Figure 7. Images of the concrete dummy phantom: noisy, Wiener filter, total variation, and proposed non-local means denoising algorithm, acquired with our established industrial high-energy X-ray imaging system. The contrast-to-noise ratio and coefficient of variation were calculated for the specified regions of interest (ROI1 and ROI2).
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Figure 8. Experimental results for the (a) contrast-to-noise ratio (using ROI1 and ROI2 in Figure 7) and (b) coefficient of variation (using ROI1 in Figure 7) as a function of the denoising method using the image of the concrete dummy phantom.
Figure 8. Experimental results for the (a) contrast-to-noise ratio (using ROI1 and ROI2 in Figure 7) and (b) coefficient of variation (using ROI1 in Figure 7) as a function of the denoising method using the image of the concrete dummy phantom.
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Figure 9. Images of the 50 mm Pb plate phantom with IQI penetrameters: noisy, Wiener filter, total variation, and proposed non-local means denoising algorithm. The images were acquired with our established industrial high-energy X-ray imaging system. The normalized noise power spectrum was calculated for the specified ROIA.
Figure 9. Images of the 50 mm Pb plate phantom with IQI penetrameters: noisy, Wiener filter, total variation, and proposed non-local means denoising algorithm. The images were acquired with our established industrial high-energy X-ray imaging system. The normalized noise power spectrum was calculated for the specified ROIA.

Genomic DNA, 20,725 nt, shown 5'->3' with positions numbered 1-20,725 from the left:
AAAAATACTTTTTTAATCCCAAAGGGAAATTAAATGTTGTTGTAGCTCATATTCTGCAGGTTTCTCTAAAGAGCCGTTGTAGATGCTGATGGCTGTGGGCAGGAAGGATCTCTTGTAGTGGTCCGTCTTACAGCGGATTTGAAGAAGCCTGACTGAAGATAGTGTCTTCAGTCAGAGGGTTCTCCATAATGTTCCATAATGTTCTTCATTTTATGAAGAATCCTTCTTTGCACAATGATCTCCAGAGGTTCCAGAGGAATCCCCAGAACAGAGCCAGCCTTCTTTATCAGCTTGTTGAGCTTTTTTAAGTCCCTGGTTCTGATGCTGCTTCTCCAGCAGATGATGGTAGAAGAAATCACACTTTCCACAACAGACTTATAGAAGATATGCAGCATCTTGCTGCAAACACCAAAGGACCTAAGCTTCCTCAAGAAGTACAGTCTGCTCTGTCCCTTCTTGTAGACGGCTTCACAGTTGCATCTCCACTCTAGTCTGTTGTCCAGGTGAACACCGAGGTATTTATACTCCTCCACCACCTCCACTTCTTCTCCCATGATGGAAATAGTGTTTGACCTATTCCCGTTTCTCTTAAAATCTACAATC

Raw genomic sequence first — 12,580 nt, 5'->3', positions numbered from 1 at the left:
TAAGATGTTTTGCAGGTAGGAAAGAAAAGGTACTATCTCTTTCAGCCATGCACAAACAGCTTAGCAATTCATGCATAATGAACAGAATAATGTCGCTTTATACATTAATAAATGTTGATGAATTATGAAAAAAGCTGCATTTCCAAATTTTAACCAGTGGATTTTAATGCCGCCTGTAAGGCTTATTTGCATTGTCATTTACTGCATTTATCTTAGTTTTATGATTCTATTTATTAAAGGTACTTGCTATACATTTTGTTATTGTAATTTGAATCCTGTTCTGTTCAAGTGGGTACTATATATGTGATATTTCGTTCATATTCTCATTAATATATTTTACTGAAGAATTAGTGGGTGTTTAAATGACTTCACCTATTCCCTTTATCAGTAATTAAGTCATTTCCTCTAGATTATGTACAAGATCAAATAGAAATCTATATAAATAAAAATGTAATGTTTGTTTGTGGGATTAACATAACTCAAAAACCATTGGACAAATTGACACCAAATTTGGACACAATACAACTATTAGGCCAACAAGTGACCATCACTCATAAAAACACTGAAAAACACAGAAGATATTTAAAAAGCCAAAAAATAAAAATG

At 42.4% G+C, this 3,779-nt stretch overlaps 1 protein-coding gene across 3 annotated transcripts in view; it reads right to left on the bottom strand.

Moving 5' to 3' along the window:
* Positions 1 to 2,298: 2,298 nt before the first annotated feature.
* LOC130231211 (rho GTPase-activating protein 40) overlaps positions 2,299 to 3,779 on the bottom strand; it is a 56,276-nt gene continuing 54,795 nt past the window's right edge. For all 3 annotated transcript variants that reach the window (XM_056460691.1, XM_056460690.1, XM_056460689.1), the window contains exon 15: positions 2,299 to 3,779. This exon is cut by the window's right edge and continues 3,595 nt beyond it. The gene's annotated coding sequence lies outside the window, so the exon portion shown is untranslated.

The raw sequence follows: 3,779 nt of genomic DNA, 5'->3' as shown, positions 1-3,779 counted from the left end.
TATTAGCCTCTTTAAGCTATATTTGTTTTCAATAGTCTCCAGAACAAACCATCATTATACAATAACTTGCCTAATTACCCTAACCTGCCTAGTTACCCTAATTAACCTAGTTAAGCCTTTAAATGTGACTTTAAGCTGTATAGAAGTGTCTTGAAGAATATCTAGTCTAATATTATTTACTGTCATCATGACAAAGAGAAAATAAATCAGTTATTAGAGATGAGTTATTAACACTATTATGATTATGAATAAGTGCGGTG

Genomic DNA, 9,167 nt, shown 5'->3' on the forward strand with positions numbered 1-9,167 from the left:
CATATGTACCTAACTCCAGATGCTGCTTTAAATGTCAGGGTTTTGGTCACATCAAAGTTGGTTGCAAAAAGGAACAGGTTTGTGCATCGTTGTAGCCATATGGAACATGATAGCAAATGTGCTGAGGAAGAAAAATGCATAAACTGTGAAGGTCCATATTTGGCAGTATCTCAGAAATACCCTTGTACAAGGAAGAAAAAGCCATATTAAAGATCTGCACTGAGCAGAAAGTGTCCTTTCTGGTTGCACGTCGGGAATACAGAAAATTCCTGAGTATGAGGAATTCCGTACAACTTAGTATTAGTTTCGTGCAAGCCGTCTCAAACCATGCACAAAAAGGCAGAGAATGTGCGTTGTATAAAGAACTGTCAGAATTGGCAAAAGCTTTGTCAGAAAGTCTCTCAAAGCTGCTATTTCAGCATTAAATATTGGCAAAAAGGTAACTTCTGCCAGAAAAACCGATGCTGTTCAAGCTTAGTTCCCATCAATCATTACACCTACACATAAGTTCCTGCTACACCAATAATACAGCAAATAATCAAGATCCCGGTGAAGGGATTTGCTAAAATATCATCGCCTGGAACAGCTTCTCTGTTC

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Figure 10. Normalized noise power spectrum (using the ROIA in Figure 9) obtained by applying the different denoising methods to images that were acquired of the 50 mm Pb plate phantom with IQI penetrameters.
Figure 10. Normalized noise power spectrum (using the ROIA in Figure 9) obtained by applying the different denoising methods to images that were acquired of the 50 mm Pb plate phantom with IQI penetrameters.
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Table 1. Specifications of the X-ray generator at 3 MeV.
Table 1. Specifications of the X-ray generator at 3 MeV.
CategoriesValues
Focal spot size 2 mm
Beam angle0–23°
Beam symmetry ± 5%
Dose rate3.0 Gy/[email protected]
Table 2. The results of root-mean-square error (RMSE) and edge preservation index (EPI) with respect to noise reduction method.
Table 2. The results of root-mean-square error (RMSE) and edge preservation index (EPI) with respect to noise reduction method.
Noise Reduction MethodRMSEEPI
Noisy image38.70.17
Wiener filter12.50.3
Total variation6.50.74
Non-local means1.20.87